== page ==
20. The Vast Of Night
Few genres suit large and small movies like science-fiction. Andrew Patterson’s debut cost under a million dollars but acted as a mighty big calling card as he melded teen drama and sci-fi paranoia while paying homage to the golden age of radio and the coming of TV.
Set in small-town New Mexico in the 1950s, as a radio DJ (Jake Horowitz) and switchboard operator (Sierra McCormick) discover a strange audio frequency, it maintained a mastery of mood throughout and offered up one of the most startling tracking shots of the year.
19. Never Rarely Sometimes Always
Eliza Hittman’s clear-eyed drama about a teen girl (talented newcomer Sidney Flanigan) seeking an out-of-state abortion was certainly an ‘issues movie’ in a year when female healthcare was under serious threat. But the delicacy with which Hittman unpicked casual misogyny, the sisterhood of friends and rural socio-economics ensured an urgent feminist story. And that gut-punch scene that gave the film its title was achieved in one take.
“I try and avoid making more message-driven work,” said Hittman, “but this film is really about the impact that those barriers [to getting a termination] have on people’s lives.”
“Recalls The Bicycle Thief redone in rich colours with a hip Afrobeat soundtrack,” wrote Variety. High praise indeed for Sarah Gavron’s London-set realist drama, which likewise turned to non-professional actors to tell the tale of teenager Shola (Bukky Bakray), left to care for herself and her younger brother (D’angelou Osei Kissiedu) when their mum does a runner.
Workshopped for a year, Rocks felt alive and authentic, refusing to hit viewers over the head with the kitchen sink, but rubbing plenty of grit into its celebration of female friendship.
Brandon Cronenberg proved he’s well on his way to becoming his celebrated father’s equal with a sci-fi body horror so disturbing it made Crash look like Cars. The film stars Andrea Riseborough as a ghost-in-the-shell assassin who hijacks minds to pull off the perfect kill, and Cronenberg’s accomplished world-building and smart exploration of meaty themes (identity, the connection between body and mind) was impressively matched by Dan Martin’s sickeningly icky special effects.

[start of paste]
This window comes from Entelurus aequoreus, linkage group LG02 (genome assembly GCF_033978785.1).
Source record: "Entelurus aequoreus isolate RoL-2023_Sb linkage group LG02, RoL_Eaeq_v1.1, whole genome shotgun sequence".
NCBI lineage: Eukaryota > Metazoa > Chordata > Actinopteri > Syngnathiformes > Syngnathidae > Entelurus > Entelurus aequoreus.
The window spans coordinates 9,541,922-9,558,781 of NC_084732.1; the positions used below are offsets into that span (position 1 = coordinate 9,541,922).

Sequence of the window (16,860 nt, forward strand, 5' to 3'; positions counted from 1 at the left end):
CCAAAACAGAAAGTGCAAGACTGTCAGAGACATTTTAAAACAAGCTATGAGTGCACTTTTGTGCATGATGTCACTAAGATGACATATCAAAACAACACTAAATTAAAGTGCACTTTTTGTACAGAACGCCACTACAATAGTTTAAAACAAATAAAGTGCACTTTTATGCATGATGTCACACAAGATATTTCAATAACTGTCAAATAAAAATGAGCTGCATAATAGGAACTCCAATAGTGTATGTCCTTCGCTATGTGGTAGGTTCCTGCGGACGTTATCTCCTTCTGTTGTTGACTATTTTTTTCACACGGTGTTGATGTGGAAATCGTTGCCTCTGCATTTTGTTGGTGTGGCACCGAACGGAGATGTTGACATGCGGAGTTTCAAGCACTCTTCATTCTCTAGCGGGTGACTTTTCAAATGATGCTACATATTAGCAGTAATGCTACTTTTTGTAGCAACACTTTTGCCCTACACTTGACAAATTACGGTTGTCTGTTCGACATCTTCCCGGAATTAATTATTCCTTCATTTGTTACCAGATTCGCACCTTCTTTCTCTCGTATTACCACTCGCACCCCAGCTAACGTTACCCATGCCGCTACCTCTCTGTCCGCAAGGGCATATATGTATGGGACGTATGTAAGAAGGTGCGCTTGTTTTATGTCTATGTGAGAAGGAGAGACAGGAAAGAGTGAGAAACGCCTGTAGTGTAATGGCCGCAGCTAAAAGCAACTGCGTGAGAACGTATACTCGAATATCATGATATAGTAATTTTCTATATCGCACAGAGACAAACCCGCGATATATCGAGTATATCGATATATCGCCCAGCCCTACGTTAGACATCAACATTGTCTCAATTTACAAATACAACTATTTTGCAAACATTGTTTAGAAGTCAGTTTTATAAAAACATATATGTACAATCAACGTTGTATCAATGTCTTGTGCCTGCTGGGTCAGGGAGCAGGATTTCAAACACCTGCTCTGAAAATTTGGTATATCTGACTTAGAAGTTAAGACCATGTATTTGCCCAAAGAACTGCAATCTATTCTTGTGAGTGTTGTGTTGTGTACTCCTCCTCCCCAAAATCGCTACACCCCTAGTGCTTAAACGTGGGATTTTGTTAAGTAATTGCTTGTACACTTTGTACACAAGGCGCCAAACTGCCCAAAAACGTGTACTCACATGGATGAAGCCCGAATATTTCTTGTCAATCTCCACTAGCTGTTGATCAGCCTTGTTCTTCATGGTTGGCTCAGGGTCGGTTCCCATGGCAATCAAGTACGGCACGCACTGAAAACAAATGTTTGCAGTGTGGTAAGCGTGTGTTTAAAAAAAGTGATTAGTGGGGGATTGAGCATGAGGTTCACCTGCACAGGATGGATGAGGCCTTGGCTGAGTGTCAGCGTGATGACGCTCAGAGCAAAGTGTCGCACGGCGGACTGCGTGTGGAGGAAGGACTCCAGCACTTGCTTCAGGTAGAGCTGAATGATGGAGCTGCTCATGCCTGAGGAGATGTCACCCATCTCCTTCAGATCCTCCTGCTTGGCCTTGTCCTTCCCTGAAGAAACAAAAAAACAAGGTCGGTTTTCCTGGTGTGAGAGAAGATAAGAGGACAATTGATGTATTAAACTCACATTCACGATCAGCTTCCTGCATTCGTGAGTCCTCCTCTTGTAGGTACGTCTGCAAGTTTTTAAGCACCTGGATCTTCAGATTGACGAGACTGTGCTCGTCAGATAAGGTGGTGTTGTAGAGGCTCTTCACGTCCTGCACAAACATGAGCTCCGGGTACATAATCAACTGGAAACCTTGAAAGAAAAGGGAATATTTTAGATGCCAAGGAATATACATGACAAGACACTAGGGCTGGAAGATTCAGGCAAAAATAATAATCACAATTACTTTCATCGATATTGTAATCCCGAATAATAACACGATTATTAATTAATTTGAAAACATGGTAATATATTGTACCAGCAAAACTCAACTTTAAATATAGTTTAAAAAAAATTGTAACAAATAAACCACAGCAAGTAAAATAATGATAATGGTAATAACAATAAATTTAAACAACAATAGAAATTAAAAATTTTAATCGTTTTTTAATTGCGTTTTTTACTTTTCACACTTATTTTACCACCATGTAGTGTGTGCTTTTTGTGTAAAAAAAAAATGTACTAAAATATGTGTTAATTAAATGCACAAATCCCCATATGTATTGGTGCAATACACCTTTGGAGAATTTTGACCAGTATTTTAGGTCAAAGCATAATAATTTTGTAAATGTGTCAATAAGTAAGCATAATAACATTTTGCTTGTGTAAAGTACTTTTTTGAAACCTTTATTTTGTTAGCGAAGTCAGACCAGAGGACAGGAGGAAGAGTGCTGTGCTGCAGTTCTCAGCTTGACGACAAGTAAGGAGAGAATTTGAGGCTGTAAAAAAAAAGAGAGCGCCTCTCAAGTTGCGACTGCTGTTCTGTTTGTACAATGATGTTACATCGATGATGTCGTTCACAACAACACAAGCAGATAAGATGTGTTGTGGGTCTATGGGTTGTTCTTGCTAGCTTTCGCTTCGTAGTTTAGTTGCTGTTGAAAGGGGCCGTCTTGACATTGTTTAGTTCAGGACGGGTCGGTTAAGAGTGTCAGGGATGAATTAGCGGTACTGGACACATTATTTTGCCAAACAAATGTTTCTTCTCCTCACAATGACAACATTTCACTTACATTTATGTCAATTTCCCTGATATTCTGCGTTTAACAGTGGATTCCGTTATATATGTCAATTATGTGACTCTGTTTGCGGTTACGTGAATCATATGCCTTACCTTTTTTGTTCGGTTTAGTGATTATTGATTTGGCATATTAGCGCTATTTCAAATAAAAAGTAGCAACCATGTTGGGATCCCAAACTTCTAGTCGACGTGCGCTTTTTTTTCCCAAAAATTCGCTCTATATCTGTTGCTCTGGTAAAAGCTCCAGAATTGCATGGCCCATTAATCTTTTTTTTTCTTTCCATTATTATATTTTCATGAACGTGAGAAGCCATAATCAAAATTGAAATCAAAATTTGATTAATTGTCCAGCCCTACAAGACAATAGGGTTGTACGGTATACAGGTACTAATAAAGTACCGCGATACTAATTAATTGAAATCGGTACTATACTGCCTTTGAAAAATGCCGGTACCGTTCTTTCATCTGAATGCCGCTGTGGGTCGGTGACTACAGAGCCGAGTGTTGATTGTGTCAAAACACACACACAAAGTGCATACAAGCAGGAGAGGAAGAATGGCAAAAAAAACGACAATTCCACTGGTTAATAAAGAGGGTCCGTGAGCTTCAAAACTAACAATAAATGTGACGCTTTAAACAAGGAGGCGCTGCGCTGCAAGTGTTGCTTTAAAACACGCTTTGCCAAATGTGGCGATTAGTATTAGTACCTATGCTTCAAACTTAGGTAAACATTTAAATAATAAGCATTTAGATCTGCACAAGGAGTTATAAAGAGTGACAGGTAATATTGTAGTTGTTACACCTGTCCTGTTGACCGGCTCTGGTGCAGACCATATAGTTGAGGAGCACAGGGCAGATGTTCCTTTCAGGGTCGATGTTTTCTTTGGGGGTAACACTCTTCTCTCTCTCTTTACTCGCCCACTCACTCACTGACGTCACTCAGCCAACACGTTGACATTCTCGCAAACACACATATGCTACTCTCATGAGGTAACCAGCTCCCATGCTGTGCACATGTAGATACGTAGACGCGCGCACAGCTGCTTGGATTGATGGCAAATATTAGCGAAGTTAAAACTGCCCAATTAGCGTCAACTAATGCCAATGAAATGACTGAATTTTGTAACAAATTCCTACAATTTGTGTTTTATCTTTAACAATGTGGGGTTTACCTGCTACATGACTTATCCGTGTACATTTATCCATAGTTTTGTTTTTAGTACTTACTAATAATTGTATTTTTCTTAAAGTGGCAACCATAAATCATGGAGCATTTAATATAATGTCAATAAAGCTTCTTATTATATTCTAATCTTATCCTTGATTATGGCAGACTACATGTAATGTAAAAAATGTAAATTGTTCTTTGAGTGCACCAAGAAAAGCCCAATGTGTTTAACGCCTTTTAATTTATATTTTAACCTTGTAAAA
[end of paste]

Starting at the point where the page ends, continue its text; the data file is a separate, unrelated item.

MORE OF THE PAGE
“The film doesn’t turn away,” said Cronenberg of Possessor’s unflinching depiction of visceral violence. You’ll be riveted, too.
Ostensibly a tale of the supernatural about a woman (Emily Mortimer) trying to solve her OAP mother’s disappearance and the literal bumps in the night within Ma’s creaky ancestral home, this imaginatively unsettling debut by Japanese-Australian writer/director Natalie Erika James was really a treatise on ageing, dementia, grief and the burden of care on women.
“There’s something really comforting about sharing it with people and realising other people have been through similar things,” said Mortimer, whose late father struggled with dementia. “It makes us human.”
Wolves, magic, medieval combat, Sean Bean... it would be tempting to call Cartoon Saloon’s high- class hairy-tale ‘Game Of Thrones for kids’, were it not one of those rare animated features that also makes adults cry “Again! Again!” Behind the narrative simplicity – wolves vs. woodcutters – lay emotional sophistication and wild artistic ambition: expressionistic flourishes, contrasting styles (woodcut, watercolour) and the best use of swirly smell trails this side of a Bisto advert.
It also seamlessly wove the mythical (forest shapeshifters) with the factual (antagonist Oliver Cromwell). “It’s fun to play with history,” said co-director Ross Stewart.
14. Wonder Woman 1984
Wonder Woman 1984 is just the blockbuster 2020 needed. Like Joker, it plugs into all of the loneliness and disappointment and fear and rage that so many have harboured these last few years, but gives it all a positive spin to deliver a message of love and hope and connection across all borders. There’s a purity to Jenkins’ picture that might have felt naïve five years ago, but now feels not only most welcome but necessary.
This sequel lassos the truth of the here and now even as people in shell suits walk past gigantic music stores. It’s time to flip the record, it’s saying – time for sacrifice and kindness. Now that’s music for the heart.